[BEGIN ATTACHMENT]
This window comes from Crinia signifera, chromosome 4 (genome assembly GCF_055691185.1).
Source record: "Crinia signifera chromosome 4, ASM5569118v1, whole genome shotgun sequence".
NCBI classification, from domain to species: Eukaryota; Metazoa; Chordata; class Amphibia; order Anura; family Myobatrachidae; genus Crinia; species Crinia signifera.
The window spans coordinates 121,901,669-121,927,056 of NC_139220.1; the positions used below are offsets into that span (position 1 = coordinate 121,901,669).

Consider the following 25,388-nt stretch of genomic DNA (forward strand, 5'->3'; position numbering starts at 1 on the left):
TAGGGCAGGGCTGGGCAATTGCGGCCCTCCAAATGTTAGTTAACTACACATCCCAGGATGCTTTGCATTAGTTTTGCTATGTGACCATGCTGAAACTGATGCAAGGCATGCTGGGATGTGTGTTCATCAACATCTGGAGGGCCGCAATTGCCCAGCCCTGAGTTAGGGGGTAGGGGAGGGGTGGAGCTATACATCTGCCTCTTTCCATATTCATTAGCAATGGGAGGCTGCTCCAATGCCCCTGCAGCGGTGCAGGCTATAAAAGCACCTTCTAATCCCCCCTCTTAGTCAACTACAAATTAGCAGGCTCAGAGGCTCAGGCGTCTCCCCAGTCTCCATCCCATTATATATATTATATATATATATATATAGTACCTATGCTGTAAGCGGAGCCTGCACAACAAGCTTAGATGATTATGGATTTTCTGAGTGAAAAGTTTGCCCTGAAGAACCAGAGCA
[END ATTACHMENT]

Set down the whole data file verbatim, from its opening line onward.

This window comes from Crinia signifera, chromosome 4 (genome assembly GCF_055691185.1).
Source record: "Crinia signifera chromosome 4, ASM5569118v1, whole genome shotgun sequence".
NCBI classification, from domain to species: Eukaryota; Metazoa; Chordata; class Amphibia; order Anura; family Myobatrachidae; genus Crinia; species Crinia signifera.
The window spans coordinates 121,901,669-121,927,056 of NC_139220.1; the positions used below are offsets into that span (position 1 = coordinate 121,901,669).

Consider the following 25,388-nt stretch of genomic DNA (forward strand, 5'->3'; position numbering starts at 1 on the left):
TAGGGCAGGGCTGGGCAATTGCGGCCCTCCAAATGTTAGTTAACTACACATCCCAGGATGCTTTGCATTAGTTTTGCTATGTGACCATGCTGAAACTGATGCAAGGCATGCTGGGATGTGTGTTCATCAACATCTGGAGGGCCGCAATTGCCCAGCCCTGAGTTAGGGGGTAGGGGAGGGGTGGAGCTATACATCTGCCTCTTTCCATATTCATTAGCAATGGGAGGCTGCTCCAATGCCCCTGCAGCGGTGCAGGCTATAAAAGCACCTTCTAATCCCCCCTCTTAGTCAACTACAAATTAGCAGGCTCAGAGGCTCAGGCGTCTCCCCAGTCTCCATCCCATTATATATATTATATATATATATATATAGTACCTATGCTGTAAGCGGAGCCTGCACAACAAGCTTAGATGATTATGGATTTTCTGAGTGAAAAGTTTGCCCTGAAGAACCAGAGCA